Sunday, July 10, 2005

Collaborative Disagreements: Negotiating Clashes in CoPs

There is a lot of fluff over cooperation, namely how to contrast those situations "when the pursuit of self-interest by each leads to a poor outcome for all". Of course (and I say of course because some people, to my astonishment, still doubt about it), if you (generic) want to be part of a group, you have to learn to be cooperative, can't possibly expect the group to do what you want (or not to do what you don't want do).

A CoP is something more than a group. When we look at a bunch of books on a shelf, we might refer to them as a group of books, for sure not as "a CoP of books", and that is because they have no personal relationship with one another.

Some could say that a CoP isn't necessarily the best outcome for all the involved parties, however. I claim - and this is an opinion - that being able to generate meaning together with other people is always better than generating it alone, because one mind is always more limited that many minds, even when your mind (supposedly) know more.

Then the issue becomes a methodological one: is cooperation a better way to have many minds generate meaning, or is competition a more appropriate means? Again my opinion is that cooperation is always better because it harbors the possibility of a more balanced solution to a dilemma, over a one-sided black-and-white I-won-it-all one.

This being said, the focal points become:
    1. Is consensus the best way to foster a cooperative behaviour? That is: do we have to disagree first and compromise after, or try to reach an agreement as first thing in the morning?
    2. Which topics (if any) should be solved by consensus?
    3. When does consensus become groupthink?

Consensus might be dangerous, especially for a CoP, which is said to be (by many) a place where debates and innovations are possible because of a trusting climate that allows members to engage in experiential learning without fear of being corrected, discouraged or reprimanded. So if consensus is the first target, members will go for the agreement right away, rather than being themselves first, and then negotiate.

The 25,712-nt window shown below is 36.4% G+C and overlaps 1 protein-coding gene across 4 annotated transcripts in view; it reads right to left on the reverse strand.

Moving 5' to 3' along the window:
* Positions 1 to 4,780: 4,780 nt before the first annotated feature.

On the other hand negotiation, handled by an expert facilitator, is mandatory whenever some real problem arises.

I'll go beyond this: if you are a CoP facilitator, whenever clashes don't happen, engineer them. That is: ask controversial questions, post controversial material and let the CoP raise its wisdom above your facilitation skills to learn how solve the clash in action, in a creative way.

Lead your CoP members to:
1) treat other members the way they treat themselves
2) learn to cooperate with one another
3) crash happily
4) enjoy the process
5) be happy with whatever the outcome
6) learn something out of mistakes

They will have fun and better themselves, you will have fun and better yourself too.

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3 Comments:

Blogger PuppyPaat said...

I liked your blog a LOT!!!

Seems to me like this way of leading a CoP:

1) treat other members the way they treat themselves
2) learn to cooperate with one another
3) crash happily
4) enjoy the process
5) be happy with whatever the outcome
6) learn something out of mistakes

Would be a good manifesto for leading one’s own life!

I also agree that conflict avoidance, so prevalent in some western societies, should be avoided like the plague (in CoP as well as in life).

1:43 pm  
Anonymous Mohamed Chaoui. said...

You say : "I'll go beyond this: if you are a CoP facilitator, whenever clashes don't happen, engineer them"
That means that it can happen to have no clashes? IMHO it's abnormal situation. I think that if a facilitator remarks that there is no conflicts for a long time he must ask himself what go wrong in the community.

3:56 pm  
Blogger Rosanna Tarsiero said...

Mohamed,

thanks for your comments.

My point was precisely the point you are making. It's abnormal not to have clashes, and if it ever happens not to have any, it means something in the CoP isn't quite working. A great diagnostic tool is stirring things up yourself :)

2:28 am  

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